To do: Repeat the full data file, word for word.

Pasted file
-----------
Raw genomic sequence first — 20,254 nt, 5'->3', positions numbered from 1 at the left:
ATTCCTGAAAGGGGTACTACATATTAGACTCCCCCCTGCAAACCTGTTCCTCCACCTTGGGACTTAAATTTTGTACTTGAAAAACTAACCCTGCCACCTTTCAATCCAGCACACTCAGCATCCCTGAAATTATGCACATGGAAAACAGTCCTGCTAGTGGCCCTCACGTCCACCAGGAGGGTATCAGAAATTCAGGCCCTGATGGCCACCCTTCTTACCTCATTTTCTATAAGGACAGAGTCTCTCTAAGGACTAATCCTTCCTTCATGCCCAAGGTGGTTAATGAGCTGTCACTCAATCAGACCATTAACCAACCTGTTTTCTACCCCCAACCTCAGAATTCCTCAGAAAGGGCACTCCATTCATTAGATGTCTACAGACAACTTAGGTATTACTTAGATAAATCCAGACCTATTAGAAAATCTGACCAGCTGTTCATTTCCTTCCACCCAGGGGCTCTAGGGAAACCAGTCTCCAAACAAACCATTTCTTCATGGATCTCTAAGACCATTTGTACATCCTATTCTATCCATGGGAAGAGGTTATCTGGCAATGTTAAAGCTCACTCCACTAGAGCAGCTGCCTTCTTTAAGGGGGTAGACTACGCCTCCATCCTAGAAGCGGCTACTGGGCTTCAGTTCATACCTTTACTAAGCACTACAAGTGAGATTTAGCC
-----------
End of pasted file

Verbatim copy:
Raw genomic sequence first — 20,254 nt, 5'->3', positions numbered from 1 at the left:
ATTCCTGAAAGGGGTACTACATATTAGACTCCCCCCTGCAAACCTGTTCCTCCACCTTGGGACTTAAATTTTGTACTTGAAAAACTAACCCTGCCACCTTTCAATCCAGCACACTCAGCATCCCTGAAATTATGCACATGGAAAACAGTCCTGCTAGTGGCCCTCACGTCCACCAGGAGGGTATCAGAAATTCAGGCCCTGATGGCCACCCTTCTTACCTCATTTTCTATAAGGACAGAGTCTCTCTAAGGACTAATCCTTCCTTCATGCCCAAGGTGGTTAATGAGCTGTCACTCAATCAGACCATTAACCAACCTGTTTTCTACCCCCAACCTCAGAATTCCTCAGAAAGGGCACTCCATTCATTAGATGTCTACAGACAACTTAGGTATTACTTAGATAAATCCAGACCTATTAGAAAATCTGACCAGCTGTTCATTTCCTTCCACCCAGGGGCTCTAGGGAAACCAGTCTCCAAACAAACCATTTCTTCATGGATCTCTAAGACCATTTGTACATCCTATTCTATCCATGGGAAGAGGTTATCTGGCAATGTTAAAGCTCACTCCACTAGAGCAGCTGCCTTCTTTAAGGGGGTAGACTACGCCTCCATCCTAGAAGCGGCTACTGGGCTTCAGTTCATACCTTTACTAAGCACTACAAGTGAGATTTAGCC